I was wholly unprepared for that statement! It came from a class assignment I had given to the students of my sophomore Bible class when I was teaching. The assignment was for the student to pick out a church, other than an Adventist one, from the yellow pages (some of you might not even know what yellow pages are, but I digress …), call up their pastor, and ask them what their view and understanding of the Second Coming was.

Having grown up in a faithful Seventh-day Adventist home, this was a real shock to one student. I still remember the look of almost confused disbelief she had on her face as she was telling me about it. Surely it was unthinkable to not think about the Second Coming!

My Seventh-day Adventist faith tradition is steeped in thinking about it. After all, it’s part of our very name. How could anyone not think about it?

I guess I was more sheltered myself than I thought I was. Surely everyone thought about it, at least once in a while. I mean, the entire Bible builds toward the Second Coming as the climax of history bringing in its wake the redemption of God’s beloved.

For me, the knowledge that all of history, all of the things that happen, all the machinations of powers seen and unseen, were working toward this ultimate reality has shaped so much of my life and my life’s focus.

And it runs from the childish to the very serious. Here’s what I mean:

Who among us did not pray at some point when we were younger, “Lord, please come quickly. But could you at least wait until I have a chance to get married first?” Maybe I’m the only one who prayed such a prayer, but I have a hunch I’m not alone. Paradoxically, I also told people who asked me when I was an eighth grader what I was going to do with my life when I grew up: “that it doesn’t matter what I want to be. Jesus will be here before I have grown up.”

In some ways, knowing what we know to be the future can inhibit our doing what we should do now. For example, if fire is going to burn this place up at some point, what’s the point in being careful with our environment? And if Jesus is coming soon, why plan for retirement? If His return is just around the corner, why bother getting involved in my community since most of the people in our community don’t seem to care about such things and wouldn’t pay attention anyway? Why bother starting a family or going to school?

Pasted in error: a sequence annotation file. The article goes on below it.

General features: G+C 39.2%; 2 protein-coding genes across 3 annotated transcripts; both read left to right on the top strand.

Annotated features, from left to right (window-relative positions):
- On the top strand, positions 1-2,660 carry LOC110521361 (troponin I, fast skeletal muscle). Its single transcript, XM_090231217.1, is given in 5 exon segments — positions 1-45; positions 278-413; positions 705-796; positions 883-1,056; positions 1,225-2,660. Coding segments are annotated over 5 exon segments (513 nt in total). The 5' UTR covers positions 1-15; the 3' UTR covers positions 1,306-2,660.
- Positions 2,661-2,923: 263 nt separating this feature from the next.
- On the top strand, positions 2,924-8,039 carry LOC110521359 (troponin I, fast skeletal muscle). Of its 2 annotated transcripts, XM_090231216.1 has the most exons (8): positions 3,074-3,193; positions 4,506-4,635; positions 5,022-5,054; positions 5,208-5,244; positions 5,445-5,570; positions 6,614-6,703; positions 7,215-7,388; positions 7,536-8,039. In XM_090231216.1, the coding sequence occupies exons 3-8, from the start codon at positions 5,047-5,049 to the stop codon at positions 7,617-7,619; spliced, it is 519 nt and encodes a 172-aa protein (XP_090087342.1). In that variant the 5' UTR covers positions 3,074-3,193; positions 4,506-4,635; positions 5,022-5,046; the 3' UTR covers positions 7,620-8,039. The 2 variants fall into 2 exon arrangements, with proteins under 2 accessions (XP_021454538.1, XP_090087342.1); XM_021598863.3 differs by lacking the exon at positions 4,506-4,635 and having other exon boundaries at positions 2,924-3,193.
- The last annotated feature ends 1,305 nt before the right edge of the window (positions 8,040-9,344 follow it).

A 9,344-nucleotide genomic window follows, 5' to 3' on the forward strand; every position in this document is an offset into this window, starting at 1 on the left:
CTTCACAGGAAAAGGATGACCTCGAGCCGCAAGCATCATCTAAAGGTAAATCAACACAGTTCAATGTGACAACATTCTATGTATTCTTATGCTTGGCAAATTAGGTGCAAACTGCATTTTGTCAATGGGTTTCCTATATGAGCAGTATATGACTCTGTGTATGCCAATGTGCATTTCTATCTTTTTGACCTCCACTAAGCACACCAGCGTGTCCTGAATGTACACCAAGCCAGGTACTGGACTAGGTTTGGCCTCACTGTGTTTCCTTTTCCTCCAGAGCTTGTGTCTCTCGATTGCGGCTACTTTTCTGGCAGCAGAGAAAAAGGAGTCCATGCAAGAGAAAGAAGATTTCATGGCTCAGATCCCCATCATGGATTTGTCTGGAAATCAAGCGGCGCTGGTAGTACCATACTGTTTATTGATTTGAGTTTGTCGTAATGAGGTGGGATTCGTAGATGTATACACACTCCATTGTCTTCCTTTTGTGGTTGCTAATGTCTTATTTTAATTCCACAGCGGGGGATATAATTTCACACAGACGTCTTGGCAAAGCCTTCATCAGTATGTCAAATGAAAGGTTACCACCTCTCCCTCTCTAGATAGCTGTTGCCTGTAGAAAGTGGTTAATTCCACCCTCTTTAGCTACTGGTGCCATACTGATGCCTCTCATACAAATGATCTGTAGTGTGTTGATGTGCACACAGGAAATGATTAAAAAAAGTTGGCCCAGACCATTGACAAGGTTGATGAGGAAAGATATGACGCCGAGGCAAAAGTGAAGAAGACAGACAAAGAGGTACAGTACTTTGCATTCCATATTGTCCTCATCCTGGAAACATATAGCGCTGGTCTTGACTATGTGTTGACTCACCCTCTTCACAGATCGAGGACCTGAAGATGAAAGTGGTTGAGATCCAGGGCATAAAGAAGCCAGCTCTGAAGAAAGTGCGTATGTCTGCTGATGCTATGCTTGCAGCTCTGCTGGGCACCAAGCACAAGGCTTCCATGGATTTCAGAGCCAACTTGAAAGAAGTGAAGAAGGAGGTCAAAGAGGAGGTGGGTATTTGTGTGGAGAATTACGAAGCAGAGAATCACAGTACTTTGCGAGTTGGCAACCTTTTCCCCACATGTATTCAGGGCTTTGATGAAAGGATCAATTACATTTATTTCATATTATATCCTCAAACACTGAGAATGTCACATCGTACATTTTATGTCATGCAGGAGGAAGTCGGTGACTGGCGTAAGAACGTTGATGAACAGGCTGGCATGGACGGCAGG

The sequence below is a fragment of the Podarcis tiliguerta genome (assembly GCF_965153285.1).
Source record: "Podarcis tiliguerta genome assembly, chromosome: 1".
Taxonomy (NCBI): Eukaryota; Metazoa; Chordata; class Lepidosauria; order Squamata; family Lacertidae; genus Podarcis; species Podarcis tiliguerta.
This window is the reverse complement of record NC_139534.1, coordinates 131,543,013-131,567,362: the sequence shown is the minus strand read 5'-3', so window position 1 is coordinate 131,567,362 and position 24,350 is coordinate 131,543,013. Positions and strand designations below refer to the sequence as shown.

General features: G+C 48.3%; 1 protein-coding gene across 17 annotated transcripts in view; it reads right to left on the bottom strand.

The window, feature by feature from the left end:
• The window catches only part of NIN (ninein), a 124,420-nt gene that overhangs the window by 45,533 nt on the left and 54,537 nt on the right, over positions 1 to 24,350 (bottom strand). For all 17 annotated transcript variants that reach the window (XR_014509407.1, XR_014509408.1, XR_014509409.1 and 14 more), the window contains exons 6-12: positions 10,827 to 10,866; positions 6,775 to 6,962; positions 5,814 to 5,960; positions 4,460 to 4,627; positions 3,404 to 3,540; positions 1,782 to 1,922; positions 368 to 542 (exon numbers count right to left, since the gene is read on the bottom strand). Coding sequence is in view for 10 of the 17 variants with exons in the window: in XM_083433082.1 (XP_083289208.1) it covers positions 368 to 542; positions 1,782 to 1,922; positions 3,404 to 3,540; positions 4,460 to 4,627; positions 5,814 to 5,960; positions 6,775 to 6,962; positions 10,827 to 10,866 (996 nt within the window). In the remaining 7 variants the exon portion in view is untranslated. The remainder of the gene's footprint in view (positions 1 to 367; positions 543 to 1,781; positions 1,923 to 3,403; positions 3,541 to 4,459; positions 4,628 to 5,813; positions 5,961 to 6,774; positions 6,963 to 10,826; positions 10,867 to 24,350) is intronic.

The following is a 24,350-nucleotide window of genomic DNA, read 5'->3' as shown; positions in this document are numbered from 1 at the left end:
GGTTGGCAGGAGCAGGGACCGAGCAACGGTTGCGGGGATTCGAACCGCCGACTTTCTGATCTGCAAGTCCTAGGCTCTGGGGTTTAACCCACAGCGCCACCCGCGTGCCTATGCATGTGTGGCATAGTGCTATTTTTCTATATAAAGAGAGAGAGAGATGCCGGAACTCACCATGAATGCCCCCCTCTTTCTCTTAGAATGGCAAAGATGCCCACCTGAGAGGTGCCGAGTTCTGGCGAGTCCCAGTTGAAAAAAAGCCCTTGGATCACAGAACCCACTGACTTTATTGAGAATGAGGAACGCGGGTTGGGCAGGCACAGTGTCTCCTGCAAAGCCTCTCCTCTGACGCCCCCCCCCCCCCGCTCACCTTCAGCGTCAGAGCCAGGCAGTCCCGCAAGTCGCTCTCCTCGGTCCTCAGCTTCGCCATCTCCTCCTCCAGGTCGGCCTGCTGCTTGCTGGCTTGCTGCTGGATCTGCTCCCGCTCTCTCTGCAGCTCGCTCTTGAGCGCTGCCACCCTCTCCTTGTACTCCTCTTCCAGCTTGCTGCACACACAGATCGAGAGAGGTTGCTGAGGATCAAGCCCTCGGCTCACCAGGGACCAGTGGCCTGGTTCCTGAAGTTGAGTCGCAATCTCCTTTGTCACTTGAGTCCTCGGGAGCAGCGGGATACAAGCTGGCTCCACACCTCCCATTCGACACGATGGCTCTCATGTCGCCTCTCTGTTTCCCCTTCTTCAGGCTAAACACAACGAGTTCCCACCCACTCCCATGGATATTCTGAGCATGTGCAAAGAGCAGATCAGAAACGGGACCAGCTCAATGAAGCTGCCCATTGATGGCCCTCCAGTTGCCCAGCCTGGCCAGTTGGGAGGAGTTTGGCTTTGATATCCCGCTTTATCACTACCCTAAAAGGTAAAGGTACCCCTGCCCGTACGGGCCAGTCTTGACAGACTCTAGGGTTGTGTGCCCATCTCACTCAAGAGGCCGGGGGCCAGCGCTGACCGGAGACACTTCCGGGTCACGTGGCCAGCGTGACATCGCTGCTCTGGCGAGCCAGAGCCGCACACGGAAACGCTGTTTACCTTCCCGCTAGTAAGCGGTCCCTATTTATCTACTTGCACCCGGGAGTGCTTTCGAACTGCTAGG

I hope we don’t ever lose the Second Coming as a central focus of our life and our church’s life and intentionality in spite of all the ways that it can make us less connected and maybe even less concerned about the world around us.

The preciousness of the knowledge of the Second Coming really comes in knowing that the life we have here is not all there is. It helps remind us that there is an explanation for the truly terrible things that happen to us in this life. They aren’t just some cosmic whim acting out against us, but rather there’s a real, explainable cause for the sin and garbage in this life, and that the Second Coming is the end of all that nastiness. There is an end in sight. A glorious, inescapable, all-consuming end. Evil will not reign supreme forever. All that’s bad will not be allowed to be a ball and chain always holding us captive.

Because every day is a gift until the Day comes, I have freedoms that I didn’t have before. For example, now I’m free to care about my environment, not because I have to worry that if I don’t do my part, it will all collapse. I can do it because I love the beauty of God’s creation, and, by doing what I can to keep it clean and lovely, I get to have a constant reminder of God’s creative genius and relish in the wonderful things He provided for me to enjoy.

I have a way of understanding evil and its intent. I can see that all creation groans under its weight, but I don’t become consumed by it because I know evil’s time is short.

I don’t have to worry about who gets elected president or what party is in power because their power pales in comparison to the weight of glory that will soon be revealed.

So, I am free to invest myself for the betterment of those around me. If God opens a chance to share the Good News, that’s wonderful. Even if not, I can make a friend and make their and my life a little better. While I have time, I have opportunities the live a more abundant life, the very kind Jesus said He came to make possible.

So, our central tenet of the Second Coming can mark us and free us in all kinds of significant ways. Let’s just not use it as an excuse to withdraw or isolate ourselves. As someone has once famously said about church folk: “they are so heavenly minded they are of no earthly good.” May that never be truthfully said of us!

Is there more that forms my Adventist worldview? Of course. But the Second Coming is one core part of my very being that has such a profound impact on me and my place in this world. And maybe I should be asking this question more often: “So, what do you think about the Second Coming?”  While I realize that different ones of us might answer that question differently. I just hope and pray that, however, that no one in our conference will ever say, “oh, we don’t think much about that here.”

Mic Thurber is president of the Rocky Mountain Conference. Email him at: [email protected]